The real impact is likely to be felt by investors. When an investor borrows to buy a property, they tend to be borrowing more with less. In other words, they tend to borrow with smaller (sometimes zero) deposits, using another property as collateral against the loan.
Investors have rental income along with their own personal income (to varying degrees, depending on how much of their own income is tied up in their principal place of residence mortgage) at their disposal to service the debt and banks will take this into account when deciding to lend to an investor.
Typically, also, investors borrow at greater than six times their debt-to-income ratio (read last week’s blog post here to learn more about the debt-to-income ratio and how it might affect your decision to buy a home) while first home buyers are constrained to smaller amounts by their lower income and smaller deposits.
What does it mean for you?
If you’re a first home buyer considering your first mortgage, these rule changes will likely have little impact, and that’s how APRA (and the federal Treasurer) wants it. As discussed in last week’s blog, governments are focused on getting first home buyers into their own home and so any regulatory measures introduced by APRA would generally take this into account and be designed to have as little impact on FHBs as possible.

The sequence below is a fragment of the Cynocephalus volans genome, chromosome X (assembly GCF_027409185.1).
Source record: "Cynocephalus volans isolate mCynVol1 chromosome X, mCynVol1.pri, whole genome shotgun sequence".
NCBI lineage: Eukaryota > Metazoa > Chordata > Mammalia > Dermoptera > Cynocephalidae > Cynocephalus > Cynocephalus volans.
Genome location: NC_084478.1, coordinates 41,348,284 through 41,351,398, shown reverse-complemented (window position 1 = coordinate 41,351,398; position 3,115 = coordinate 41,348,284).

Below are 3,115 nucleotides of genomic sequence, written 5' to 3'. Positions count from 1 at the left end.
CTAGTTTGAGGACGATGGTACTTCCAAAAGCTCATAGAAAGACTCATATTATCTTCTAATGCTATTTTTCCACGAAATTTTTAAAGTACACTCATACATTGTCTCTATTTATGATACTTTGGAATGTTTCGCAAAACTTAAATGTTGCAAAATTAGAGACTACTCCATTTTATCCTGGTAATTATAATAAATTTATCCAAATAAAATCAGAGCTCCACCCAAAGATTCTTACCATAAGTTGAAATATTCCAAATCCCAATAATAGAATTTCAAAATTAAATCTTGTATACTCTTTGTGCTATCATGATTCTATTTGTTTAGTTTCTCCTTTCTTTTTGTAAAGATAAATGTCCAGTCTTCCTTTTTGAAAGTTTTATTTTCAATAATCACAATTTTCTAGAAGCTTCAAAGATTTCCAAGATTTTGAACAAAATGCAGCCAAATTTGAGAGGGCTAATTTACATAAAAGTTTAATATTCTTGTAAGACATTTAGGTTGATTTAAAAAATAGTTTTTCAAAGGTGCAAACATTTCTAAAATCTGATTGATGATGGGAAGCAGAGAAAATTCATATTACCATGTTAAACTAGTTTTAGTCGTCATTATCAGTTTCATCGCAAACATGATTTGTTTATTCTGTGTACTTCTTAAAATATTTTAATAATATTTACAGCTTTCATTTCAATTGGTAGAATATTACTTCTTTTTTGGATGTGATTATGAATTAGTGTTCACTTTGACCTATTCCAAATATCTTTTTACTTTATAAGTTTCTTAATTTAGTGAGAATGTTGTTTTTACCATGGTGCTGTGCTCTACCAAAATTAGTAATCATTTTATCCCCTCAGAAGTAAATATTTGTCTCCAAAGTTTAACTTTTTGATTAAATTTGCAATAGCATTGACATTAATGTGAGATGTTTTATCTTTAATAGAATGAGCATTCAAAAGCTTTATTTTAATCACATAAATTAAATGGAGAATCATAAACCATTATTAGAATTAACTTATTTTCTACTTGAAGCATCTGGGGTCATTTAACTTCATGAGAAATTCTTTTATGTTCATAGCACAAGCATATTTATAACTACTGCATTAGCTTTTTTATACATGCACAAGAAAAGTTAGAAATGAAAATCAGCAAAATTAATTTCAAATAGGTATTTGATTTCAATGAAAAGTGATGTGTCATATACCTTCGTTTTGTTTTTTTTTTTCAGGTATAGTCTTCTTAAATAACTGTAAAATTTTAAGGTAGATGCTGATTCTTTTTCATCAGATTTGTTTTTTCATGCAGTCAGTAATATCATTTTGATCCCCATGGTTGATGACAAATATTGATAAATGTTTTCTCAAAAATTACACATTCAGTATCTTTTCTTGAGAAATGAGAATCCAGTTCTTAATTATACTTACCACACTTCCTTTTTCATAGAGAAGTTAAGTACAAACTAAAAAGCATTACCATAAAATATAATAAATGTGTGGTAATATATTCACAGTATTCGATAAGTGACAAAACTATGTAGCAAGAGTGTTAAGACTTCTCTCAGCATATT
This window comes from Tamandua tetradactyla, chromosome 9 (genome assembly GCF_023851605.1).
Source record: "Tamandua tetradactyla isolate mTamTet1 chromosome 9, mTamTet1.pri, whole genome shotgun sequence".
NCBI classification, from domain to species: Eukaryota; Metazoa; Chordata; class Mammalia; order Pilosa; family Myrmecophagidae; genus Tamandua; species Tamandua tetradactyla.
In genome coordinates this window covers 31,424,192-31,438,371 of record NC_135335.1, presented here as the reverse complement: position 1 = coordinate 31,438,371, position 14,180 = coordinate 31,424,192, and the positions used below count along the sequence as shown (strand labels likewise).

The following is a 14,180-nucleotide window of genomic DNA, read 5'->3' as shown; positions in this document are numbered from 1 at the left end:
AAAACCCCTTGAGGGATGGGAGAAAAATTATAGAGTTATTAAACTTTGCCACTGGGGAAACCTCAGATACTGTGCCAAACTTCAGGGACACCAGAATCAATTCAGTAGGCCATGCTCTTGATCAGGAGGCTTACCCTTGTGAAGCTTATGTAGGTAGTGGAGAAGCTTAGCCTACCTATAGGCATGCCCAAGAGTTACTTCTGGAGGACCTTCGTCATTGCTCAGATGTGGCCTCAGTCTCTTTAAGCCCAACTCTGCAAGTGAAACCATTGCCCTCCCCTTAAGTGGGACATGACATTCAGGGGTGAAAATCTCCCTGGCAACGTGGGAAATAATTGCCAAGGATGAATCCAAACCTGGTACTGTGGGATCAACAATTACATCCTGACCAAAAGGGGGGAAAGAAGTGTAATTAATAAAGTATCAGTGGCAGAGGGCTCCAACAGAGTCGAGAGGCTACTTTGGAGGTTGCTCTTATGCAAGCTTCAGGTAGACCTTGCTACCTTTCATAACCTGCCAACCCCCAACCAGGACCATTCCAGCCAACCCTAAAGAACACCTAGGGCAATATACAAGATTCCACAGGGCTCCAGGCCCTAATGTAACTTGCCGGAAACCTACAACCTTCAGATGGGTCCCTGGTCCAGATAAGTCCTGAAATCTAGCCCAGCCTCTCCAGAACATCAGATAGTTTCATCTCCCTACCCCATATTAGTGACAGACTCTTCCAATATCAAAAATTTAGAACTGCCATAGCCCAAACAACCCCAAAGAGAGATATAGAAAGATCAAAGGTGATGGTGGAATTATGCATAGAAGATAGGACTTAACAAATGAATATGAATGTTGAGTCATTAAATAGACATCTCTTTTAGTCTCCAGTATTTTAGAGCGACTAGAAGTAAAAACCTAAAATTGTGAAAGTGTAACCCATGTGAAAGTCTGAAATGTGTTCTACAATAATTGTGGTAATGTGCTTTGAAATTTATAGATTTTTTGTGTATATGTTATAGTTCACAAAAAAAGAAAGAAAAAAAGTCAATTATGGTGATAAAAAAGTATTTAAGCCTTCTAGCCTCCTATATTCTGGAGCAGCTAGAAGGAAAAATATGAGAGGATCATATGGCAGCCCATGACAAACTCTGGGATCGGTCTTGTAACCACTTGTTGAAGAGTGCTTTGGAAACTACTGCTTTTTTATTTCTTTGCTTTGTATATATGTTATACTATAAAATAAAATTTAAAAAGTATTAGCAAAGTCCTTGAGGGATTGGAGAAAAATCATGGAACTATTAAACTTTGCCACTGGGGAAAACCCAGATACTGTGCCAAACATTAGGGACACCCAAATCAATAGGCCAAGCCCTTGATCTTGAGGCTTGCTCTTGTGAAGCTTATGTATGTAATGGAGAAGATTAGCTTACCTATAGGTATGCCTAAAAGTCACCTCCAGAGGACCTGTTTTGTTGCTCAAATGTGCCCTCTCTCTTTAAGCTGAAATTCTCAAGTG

As reported in The Age this week, “There has been speculation APRA would introduce home loan curbs for months, but regulators have also been keen to avoid making it even harder for first home buyers to enter the property market”.
And the good news is that this measure will slow down house price growth, which means you will have a better chance of getting your first home sooner if you’re keen to enter the market.
If you’re an FHB, continue saving your deposit, continue doing your research and, if you have questions, don’t hesitate to get in touch with an expert for advice.
Intuitive Finance – the smart choice
The world of banking and finance can be a pretty daunting one for both novice and sophisticated investors and since our establishment in 2002 we’ve focused on providing outstanding service and business standards.
This approach was vindicated when we were named Victoria’s Best Finance Broker at the 2017 Better Business Awards.
So if you’re considering investing in, or developing, property, why not contact Intuitive Finance’s Brisbane home loan experts or mortgage brokers in Sydney today to ensure you have the right information and expert support on your side no matter what stage of the property ownership journey you are on.
The information provided in this article is general in nature and does not constitute personal financial advice. The information has been prepared without taking into account your personal objectives, financial situation or needs. Before acting on any information you should consider the appropriateness of the information with regard to your objectives, financial situation and needs.